The Benefit of Focusing on Air Pollution Instead of Climate Change: How Discussing Power Plant Emissions in the Context of Air Pollution, Rather than Climate Change, Influences Perceived Benefits, Costs, and Political Action for Policies to Limit Emissions

P. Sol Hart, Lauren Feldman

Research output: Contribution to journalArticlepeer-review

2 Scopus citations

Abstract

This experiment examines how framing power plant emissions in terms of air pollution or climate change, and in terms of health or environmental impacts, influences perceived benefits and costs of policies to reduce emissions and intentions to take political action that supports such policies. A moderated-mediation model reveals that focusing on air pollution, instead of climate change, has a positive significant indirect influence on intended political action through the serial mediators of perceived benefits and costs. Political ideology moderates the association between perceived benefits and political action. No framing effects are observed in the comparison between health and environmental impacts.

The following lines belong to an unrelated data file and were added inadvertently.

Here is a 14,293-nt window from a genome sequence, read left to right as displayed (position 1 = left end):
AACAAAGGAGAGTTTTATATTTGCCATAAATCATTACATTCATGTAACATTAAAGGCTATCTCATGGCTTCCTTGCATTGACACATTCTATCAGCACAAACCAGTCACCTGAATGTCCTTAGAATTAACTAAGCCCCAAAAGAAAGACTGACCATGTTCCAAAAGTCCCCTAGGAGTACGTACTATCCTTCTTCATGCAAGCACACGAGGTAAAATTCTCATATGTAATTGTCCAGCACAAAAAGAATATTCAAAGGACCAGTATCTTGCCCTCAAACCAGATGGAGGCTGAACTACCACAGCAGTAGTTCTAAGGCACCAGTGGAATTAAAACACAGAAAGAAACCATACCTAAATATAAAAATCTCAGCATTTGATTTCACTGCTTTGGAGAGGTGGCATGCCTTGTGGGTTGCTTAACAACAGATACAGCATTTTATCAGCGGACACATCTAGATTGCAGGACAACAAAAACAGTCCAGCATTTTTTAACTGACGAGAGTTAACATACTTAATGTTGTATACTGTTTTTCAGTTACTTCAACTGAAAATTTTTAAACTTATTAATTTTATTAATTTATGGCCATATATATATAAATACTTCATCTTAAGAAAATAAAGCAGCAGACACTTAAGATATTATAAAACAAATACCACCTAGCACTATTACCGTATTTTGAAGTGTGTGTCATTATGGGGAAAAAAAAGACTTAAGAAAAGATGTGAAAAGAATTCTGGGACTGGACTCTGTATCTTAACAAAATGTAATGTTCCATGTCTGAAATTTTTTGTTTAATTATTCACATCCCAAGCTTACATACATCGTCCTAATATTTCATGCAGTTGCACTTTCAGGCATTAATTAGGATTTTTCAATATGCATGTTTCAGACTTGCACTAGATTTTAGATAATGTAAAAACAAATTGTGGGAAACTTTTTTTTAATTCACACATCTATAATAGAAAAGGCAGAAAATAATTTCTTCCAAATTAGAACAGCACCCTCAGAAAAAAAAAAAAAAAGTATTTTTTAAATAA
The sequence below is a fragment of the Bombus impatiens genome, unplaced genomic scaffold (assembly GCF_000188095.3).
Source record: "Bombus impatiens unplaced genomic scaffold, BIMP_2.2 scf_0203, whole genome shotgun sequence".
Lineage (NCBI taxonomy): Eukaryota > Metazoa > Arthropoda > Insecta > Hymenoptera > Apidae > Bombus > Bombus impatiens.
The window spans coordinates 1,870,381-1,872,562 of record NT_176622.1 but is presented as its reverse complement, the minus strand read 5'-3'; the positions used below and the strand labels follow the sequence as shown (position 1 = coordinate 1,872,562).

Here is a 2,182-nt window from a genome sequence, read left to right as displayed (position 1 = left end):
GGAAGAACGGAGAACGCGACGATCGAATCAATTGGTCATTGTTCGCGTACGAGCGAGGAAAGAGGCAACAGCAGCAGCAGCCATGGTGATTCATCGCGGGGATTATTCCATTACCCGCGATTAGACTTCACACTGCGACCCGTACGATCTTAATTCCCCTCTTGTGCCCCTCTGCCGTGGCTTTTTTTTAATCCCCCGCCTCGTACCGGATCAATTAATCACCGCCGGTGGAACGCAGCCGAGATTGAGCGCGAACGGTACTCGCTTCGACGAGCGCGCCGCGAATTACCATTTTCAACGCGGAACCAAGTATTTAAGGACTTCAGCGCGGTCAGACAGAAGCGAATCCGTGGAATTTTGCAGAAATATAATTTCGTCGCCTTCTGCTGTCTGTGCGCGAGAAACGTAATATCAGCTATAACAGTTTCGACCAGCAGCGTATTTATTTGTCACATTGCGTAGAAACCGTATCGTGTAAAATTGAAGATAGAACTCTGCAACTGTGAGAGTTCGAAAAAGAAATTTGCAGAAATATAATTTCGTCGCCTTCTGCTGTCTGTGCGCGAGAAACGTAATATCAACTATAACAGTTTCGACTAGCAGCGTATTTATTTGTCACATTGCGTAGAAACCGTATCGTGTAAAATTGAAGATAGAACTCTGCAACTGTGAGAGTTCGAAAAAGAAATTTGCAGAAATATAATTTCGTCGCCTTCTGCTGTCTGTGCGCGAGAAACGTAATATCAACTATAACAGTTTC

Original languageEnglish (US)
Pages (from-to)199-224
Number of pages26
JournalScience Communication
Volume43
Issue number2
DOIs
StatePublished - Apr 2021

All Science Journal Classification (ASJC) codes

  • Sociology and Political Science

Keywords

  • air pollution
  • climate change
  • environmental communication
  • framing
  • political engagement

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